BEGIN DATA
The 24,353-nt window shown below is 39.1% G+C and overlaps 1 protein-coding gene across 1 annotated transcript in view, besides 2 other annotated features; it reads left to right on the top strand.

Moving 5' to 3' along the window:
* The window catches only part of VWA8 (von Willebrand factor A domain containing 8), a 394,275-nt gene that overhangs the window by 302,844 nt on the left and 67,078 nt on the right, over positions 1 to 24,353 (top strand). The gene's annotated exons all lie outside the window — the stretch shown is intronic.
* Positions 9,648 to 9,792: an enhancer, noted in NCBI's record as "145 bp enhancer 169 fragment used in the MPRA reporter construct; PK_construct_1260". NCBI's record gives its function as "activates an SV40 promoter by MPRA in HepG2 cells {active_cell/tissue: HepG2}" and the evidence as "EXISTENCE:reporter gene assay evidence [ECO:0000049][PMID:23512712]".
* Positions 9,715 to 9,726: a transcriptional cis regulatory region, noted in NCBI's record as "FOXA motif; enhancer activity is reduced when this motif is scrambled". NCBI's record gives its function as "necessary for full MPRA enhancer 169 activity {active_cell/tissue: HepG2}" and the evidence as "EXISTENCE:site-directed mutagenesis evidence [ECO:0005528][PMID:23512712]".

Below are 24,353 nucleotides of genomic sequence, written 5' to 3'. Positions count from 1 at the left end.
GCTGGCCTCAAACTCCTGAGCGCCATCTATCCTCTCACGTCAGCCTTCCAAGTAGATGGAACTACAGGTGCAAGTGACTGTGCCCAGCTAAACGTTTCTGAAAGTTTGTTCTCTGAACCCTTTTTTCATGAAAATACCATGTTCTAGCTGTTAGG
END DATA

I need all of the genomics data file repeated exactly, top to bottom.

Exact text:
The 24,353-nt window shown below is 39.1% G+C and overlaps 1 protein-coding gene across 1 annotated transcript in view, besides 2 other annotated features; it reads left to right on the top strand.

Moving 5' to 3' along the window:
* The window catches only part of VWA8 (von Willebrand factor A domain containing 8), a 394,275-nt gene that overhangs the window by 302,844 nt on the left and 67,078 nt on the right, over positions 1 to 24,353 (top strand). The gene's annotated exons all lie outside the window — the stretch shown is intronic.
* Positions 9,648 to 9,792: an enhancer, noted in NCBI's record as "145 bp enhancer 169 fragment used in the MPRA reporter construct; PK_construct_1260". NCBI's record gives its function as "activates an SV40 promoter by MPRA in HepG2 cells {active_cell/tissue: HepG2}" and the evidence as "EXISTENCE:reporter gene assay evidence [ECO:0000049][PMID:23512712]".
* Positions 9,715 to 9,726: a transcriptional cis regulatory region, noted in NCBI's record as "FOXA motif; enhancer activity is reduced when this motif is scrambled". NCBI's record gives its function as "necessary for full MPRA enhancer 169 activity {active_cell/tissue: HepG2}" and the evidence as "EXISTENCE:site-directed mutagenesis evidence [ECO:0005528][PMID:23512712]".

Below are 24,353 nucleotides of genomic sequence, written 5' to 3'. Positions count from 1 at the left end.
GCTGGCCTCAAACTCCTGAGCGCCATCTATCCTCTCACGTCAGCCTTCCAAGTAGATGGAACTACAGGTGCAAGTGACTGTGCCCAGCTAAACGTTTCTGAAAGTTTGTTCTCTGAACCCTTTTTTCATGAAAATACCATGTTCTAGCTGTTAGG